Strategic Marketing Tools
Malcolm McDonald calls it the Directional Policy Matrix; Kotler calls it the GE Portfolio Matrix; we call it the Directional Strategy Matrix (DS Matrix) because of its impact on strategic direction. Whatever you call it, this matrix is a very powerful tool. It's probably the tool we use most, in helping companies develop their strategies. Using a scoring and weighting system, takes out the subjectivity which can often get in the way when developing a strategy. So, it's not just some manager's gut feeling, which makes it easier to get past the Board.
The DS Matrix has two axes: Market Attractiveness, which looks at exactly that - how attractive a market is to you; Competitive Strengths, which looks at how good you are in that market compared with your competitors. Market attractiveness could include things like, the size of the market (so there is plenty of work) and perhaps a high cost of entry (which will keep others out).
Competitive strengths would include knowledge of the sector (so you understand the dynamics) and perhaps your reputation in the sector (because you have worked there before and have contacts).
The second of these is the most challenging, because it takes into account information that may not be available within the company - like the market shares of competitors, or their costs.
One mistake companies may make is not considering competitors when scoring. They forget they are not working in a vacuum. They score their competency in a market as high because they are good in it, but they forget that actually others are better.
Another mistake is to be so cautious that all markets end up being scored so alike that it is difficult to get a definitive result. The trick is to use your own situation to define the best and worst. By giving the market that you are best in a top score and the market that you are worst in the bottom score, this will tease apart the scorings to give a clearer result.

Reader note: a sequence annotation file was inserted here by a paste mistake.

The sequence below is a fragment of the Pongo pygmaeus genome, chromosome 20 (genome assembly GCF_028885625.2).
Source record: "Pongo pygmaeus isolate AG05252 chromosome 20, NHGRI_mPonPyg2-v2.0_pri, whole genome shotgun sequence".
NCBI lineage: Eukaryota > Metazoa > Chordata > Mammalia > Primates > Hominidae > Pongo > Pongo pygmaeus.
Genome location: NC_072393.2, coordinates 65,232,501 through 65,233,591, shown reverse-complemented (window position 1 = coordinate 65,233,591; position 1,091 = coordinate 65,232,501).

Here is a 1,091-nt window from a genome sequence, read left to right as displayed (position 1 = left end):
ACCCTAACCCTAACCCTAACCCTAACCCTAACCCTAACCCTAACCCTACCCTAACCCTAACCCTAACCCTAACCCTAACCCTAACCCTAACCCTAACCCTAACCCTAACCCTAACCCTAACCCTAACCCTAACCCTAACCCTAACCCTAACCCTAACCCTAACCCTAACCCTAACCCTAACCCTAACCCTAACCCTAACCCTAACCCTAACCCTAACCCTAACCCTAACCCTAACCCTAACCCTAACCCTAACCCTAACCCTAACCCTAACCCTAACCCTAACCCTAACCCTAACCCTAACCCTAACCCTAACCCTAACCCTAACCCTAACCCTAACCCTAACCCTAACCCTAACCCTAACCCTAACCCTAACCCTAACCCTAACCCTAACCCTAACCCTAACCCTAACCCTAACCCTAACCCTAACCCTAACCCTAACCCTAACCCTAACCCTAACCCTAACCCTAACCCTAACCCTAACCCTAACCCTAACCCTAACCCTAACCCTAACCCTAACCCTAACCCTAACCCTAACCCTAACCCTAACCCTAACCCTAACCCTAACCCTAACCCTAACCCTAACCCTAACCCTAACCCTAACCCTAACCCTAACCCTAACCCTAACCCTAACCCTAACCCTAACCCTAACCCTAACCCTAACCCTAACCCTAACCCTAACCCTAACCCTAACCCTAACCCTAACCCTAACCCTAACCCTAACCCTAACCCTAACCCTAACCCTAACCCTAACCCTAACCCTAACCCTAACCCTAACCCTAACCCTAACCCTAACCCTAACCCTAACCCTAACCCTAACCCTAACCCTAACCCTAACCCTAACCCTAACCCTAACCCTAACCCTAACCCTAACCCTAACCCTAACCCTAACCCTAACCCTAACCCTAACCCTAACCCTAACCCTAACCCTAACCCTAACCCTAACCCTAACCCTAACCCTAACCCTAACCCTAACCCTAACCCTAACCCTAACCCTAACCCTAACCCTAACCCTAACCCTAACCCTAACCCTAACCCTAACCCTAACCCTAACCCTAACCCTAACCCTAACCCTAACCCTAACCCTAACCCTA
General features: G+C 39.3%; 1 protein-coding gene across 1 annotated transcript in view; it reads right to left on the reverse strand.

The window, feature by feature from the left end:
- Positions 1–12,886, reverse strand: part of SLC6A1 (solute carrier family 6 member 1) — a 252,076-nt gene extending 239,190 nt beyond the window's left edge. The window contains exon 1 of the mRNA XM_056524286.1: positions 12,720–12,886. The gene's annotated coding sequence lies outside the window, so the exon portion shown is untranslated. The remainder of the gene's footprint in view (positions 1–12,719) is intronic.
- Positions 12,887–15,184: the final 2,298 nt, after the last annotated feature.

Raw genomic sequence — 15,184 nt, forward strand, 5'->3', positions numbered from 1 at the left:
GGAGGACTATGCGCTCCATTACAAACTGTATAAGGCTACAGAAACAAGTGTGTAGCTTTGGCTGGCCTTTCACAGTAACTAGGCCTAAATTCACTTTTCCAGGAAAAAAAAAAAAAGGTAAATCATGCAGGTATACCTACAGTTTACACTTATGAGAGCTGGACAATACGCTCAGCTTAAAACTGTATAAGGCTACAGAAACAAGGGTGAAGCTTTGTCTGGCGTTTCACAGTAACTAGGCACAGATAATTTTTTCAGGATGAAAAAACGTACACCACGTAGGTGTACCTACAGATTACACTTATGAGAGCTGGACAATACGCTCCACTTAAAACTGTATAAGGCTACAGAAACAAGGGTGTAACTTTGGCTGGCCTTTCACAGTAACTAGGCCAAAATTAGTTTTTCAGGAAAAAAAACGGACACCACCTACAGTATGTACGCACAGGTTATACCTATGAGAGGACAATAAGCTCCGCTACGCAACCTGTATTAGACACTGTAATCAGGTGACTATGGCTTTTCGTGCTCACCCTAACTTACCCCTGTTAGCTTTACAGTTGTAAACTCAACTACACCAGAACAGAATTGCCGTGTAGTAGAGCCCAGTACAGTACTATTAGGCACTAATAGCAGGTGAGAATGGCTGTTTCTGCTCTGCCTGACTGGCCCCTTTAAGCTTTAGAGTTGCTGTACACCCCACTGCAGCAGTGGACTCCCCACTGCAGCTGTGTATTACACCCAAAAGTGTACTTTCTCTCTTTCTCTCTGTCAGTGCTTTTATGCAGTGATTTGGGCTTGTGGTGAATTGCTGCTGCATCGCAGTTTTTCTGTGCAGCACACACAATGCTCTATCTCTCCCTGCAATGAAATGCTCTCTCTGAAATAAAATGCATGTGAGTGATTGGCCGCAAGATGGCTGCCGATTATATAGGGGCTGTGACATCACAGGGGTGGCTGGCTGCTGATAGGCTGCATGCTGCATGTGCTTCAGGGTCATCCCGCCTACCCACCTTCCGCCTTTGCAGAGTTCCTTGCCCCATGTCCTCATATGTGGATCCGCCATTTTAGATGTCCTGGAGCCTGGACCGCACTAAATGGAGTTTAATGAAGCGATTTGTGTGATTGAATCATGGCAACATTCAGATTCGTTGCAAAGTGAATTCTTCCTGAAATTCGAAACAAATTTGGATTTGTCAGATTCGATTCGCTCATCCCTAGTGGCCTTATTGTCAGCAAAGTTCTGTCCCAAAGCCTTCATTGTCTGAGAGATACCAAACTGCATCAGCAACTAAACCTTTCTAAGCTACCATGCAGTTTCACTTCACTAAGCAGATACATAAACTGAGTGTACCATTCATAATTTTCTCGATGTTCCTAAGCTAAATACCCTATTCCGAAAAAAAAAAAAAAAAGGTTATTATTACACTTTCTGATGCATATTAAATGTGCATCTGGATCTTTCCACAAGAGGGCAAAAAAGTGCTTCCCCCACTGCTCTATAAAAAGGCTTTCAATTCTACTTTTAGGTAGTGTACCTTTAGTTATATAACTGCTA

Once the sectors have been scored and weighted and the sector size has been taken into account, the results will look something like the diagram below. The size of each sector is indicated by the size of the circle, while the slice represents your market share.
The higher up the centre of the circle the more attractive it is to you. However, you cannot change the scores on this axis since these factors are out of your control. They form the basis of your opportunities and threats though, so you should analyse them.
The further over to the left the better you are in that market. Now you need to decide what you can do, to move even further over to that left-hand border. Analysing these factors will show you your strengths and weaknesses.
The benefit in using such a visual tool is that you can see where your strategy should take you. For example you could move away from the commodity market, where you are in a very competitive situation, and into a niche market, that you can dominate and charge higher prices.
But this process isn't easy. At Leading Edge we run workshops to help you do this better by making sure you are being objective. The best ones are company specific and work by getting the whole team to work together to achieve a strategy that you can all buy in to.
Case Study - Using the DS Matrix in practice to re-define a company strategy
A PLC group had two main operating divisions and a small manufacturing company. It was market leader in the first division and number two in the other. It operated in 18 service sectors throughout the UK and had a varying presence in all of them. It had achieved its position through acquisition and had also developed new services. In some cases these had not been adequately researched or fully supported by marketing activity. The Group wanted to undertake a major review of its strategy and examine options for improving its profitability and to drive it forward in the market.
Leading Edge Management Consultancy was appointed by the Group MD to chair its steering group reviewing its strategy. The structure for this review was provided by Leading Edge and consisted of a number of workshop sessions with the senior management. It provided a fundamental review of the group's position in each of the 18 markets in which it operated.
The Directional Strategy Matrix was used successfully to identify the most attractive markets, and those in which the group had a strong position. This led to some fierce internal debate about which markets it should be involved in. Eventually managers reached a broad agreement about which sectors it should withdraw from. This would enable it to concentrate on its strongest areas.
An outline strategy and plan was drawn up for these key areas. During the course of the study the company was taken over and the findings were of considerable help to its new owners. The company is now developing the sector marketing plans in-house, supplementing gaps in their market knowledge with ad hoc research. The strategy has provided much more focus on identifying profitable business, and given the managers more time to develop it properly.
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